Aswan was actually my favorite city in Egypt- might be because it was our first stop and I was just SO grateful to actually be in the country or it might be due to seeing the prettiest sunset of our trip from our hotel patio. Or in truth, it might be just because I loved the places we went to during our stay in Aswan that much but either way- it should be on any Egypt itinerary you’re planning.

Best way to get to Aswan:

Planes– Fly from Cairo to Aswan (from $100-$140 one way) *This is the option we did

Trains – If you fly or take the a train to Luxor, you could take a 3 hour train to Aswan from around $4/ person one way. You could also take a sleeper train from Cairo to Aswan from around $100. That train journey is 10-13 hours and usually includes dinner and breakfast.  

Nile Cruise –From Luxor, take a Nile cruise to Aswan stopping to see incredible temples along the way in what is usually a 4 day tour. Read my post here about our experience on a Nile cruise to Luxor (reverse direction).

Temperatures in Aswan

Luxor and Aswan are among the hottest cities you’ll visit in Egypt and one of the main reasons travel sites tell you not to visit in the summer. The highs most days in July and August are around 120 F/ 49 C. If you want more moderate temperatures but would still like to swim, visit in the spring/ fall. Winter (December- February) the highs are in the 70s so you may find that walking temperatures are perfect but it’s too cold to swim at your hotel pool.

Best things to see in Aswan.

The Unfinished Obelisk

Obelisks, like pyramids, are an important part of ancient Egyptian building and theology with the idea that the top of it brings them closer to the god Amun-Ra. The unfinished Obelisk in Aswan is an important stop for a couple reasons.

  1. It’s the largest known Obelisk in the world and is at least 1/3x the size of any other constructed obelisks in the world. If it had been finished, it would have measured 138 feet (42 meters) and weighed nearly 1200 tons (equal to about 200 African elephants). It was abandoned due to cracks forming in the granite but then other unknown builders started to carve a smaller obelisk into it avoiding those cracks but it too was abandoned.
  2. It was started under the reign of Hatshepsut sometime between 1508-1458 BC possibly to complement the Lateran Obelisk at Karnak (although that obelisk was later brought to Rome)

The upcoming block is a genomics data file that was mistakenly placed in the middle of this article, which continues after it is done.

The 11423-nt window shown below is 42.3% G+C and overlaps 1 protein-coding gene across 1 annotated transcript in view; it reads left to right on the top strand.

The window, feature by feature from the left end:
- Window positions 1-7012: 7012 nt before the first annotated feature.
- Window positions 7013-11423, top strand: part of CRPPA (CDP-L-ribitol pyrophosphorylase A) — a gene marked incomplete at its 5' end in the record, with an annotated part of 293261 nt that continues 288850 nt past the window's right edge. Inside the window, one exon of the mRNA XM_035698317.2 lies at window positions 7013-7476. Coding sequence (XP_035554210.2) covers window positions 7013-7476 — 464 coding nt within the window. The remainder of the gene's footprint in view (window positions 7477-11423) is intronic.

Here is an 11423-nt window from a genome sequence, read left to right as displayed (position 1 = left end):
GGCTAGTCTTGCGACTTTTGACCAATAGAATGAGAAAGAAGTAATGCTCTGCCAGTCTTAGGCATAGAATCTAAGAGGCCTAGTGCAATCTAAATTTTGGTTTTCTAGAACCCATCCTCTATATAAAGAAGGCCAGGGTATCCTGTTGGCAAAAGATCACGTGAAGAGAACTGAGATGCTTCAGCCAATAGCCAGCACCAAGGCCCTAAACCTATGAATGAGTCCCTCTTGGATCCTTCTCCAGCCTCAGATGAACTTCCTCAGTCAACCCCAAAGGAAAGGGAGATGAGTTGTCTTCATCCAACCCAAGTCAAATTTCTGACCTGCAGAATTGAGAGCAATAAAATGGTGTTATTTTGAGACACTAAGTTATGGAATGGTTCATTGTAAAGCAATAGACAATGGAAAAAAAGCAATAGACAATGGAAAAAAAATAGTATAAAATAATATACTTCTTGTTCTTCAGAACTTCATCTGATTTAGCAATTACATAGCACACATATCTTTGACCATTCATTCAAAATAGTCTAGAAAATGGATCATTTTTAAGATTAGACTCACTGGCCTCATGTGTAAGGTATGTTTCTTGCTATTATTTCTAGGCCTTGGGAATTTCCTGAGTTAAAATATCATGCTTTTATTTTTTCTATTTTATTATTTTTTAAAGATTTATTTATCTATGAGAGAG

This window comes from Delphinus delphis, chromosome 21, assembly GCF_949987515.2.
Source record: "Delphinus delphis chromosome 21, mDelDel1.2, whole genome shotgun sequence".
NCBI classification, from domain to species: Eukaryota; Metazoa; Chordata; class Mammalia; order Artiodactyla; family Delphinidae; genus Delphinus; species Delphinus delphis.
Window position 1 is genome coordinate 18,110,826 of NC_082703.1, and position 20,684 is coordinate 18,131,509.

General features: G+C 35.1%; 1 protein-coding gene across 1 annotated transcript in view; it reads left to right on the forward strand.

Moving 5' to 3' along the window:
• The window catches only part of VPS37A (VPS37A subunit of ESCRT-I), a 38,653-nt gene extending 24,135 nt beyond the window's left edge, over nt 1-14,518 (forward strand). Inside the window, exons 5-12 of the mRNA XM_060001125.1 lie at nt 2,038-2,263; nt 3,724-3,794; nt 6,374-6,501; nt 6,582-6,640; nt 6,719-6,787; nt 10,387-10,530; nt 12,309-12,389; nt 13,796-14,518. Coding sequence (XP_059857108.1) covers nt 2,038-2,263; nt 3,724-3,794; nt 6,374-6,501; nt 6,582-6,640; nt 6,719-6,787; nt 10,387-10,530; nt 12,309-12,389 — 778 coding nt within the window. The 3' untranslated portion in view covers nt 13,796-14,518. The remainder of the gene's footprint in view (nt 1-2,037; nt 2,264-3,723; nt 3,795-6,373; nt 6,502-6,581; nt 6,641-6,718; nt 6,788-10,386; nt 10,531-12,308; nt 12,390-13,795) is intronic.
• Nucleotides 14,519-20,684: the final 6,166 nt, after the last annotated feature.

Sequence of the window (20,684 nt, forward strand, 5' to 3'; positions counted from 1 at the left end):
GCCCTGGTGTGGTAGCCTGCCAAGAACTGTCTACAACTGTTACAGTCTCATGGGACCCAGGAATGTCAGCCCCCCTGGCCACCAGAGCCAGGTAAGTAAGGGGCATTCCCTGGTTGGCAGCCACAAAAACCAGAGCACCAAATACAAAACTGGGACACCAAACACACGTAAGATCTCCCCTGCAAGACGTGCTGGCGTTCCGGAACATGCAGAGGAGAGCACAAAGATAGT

3. It gives incredible insight into ancient Egyptian stone masonry technique and is actually located in the same granite quarry as many of the other obelisks found in Luxor and surround sites. Some interesting facts about the stone masonry techniques seen here are:
    1. The obelisks created by ancient Egyptians are all carved from one single piece of stone. (Questions such as how did they transport one solid piece of stone weighing 1000 tons hundreds of miles and then raise it once it got there are still a mystery)
    2. The obelisks were first outlined with a harder stone by chipping away at the sides. Then stone masons would chip away underneath the obelisk along the bedrock until they got deep enough to actually insert logs to light on fire. They did this in increments up and down the obelisk as a way to weaken the stone against the bedrock. You can see many of these increment spots and even the strikes from the stone being hit multiple times to chip it away.

The High Dam of Aswan

Since we hail from Utah, a land of many important dams (Hoover, Glen Canyon, etc) and having seen all of these impressive industrial constructions myself- I found the high dam to be a very interesting visit. It makes sense when you learn about the flood cycles of the Nile, which have been recorded for thousands of year, why Egypt would seek to control the flooding for improved farming along the Nile. The additional hydroelectric benefits were also instrumental in Egypt’s industrialization. The high damn alone provides 65% of the entire country’s electricity. It was completed in 1970 and has remained the largest embankment dam in the world (the 3rd largest dam in the world).

It’s generally a short stop (maybe 15 minutes) but gives impressive views downstream of the city Aswan and upstream of Lake Nasser which is, no surprise here, one of the largest man-made lakes in the world. Lake Nasser itself is at least 8x the size of Lake Mead in the US and also unlike Lake Mead, home to thousands of Nile River crocodiles. All in all, it’s an interesting stop and will you give a peak at the industrialization age in Egypt and cold war politics of the middle east in the 1960s.

The Philae Temple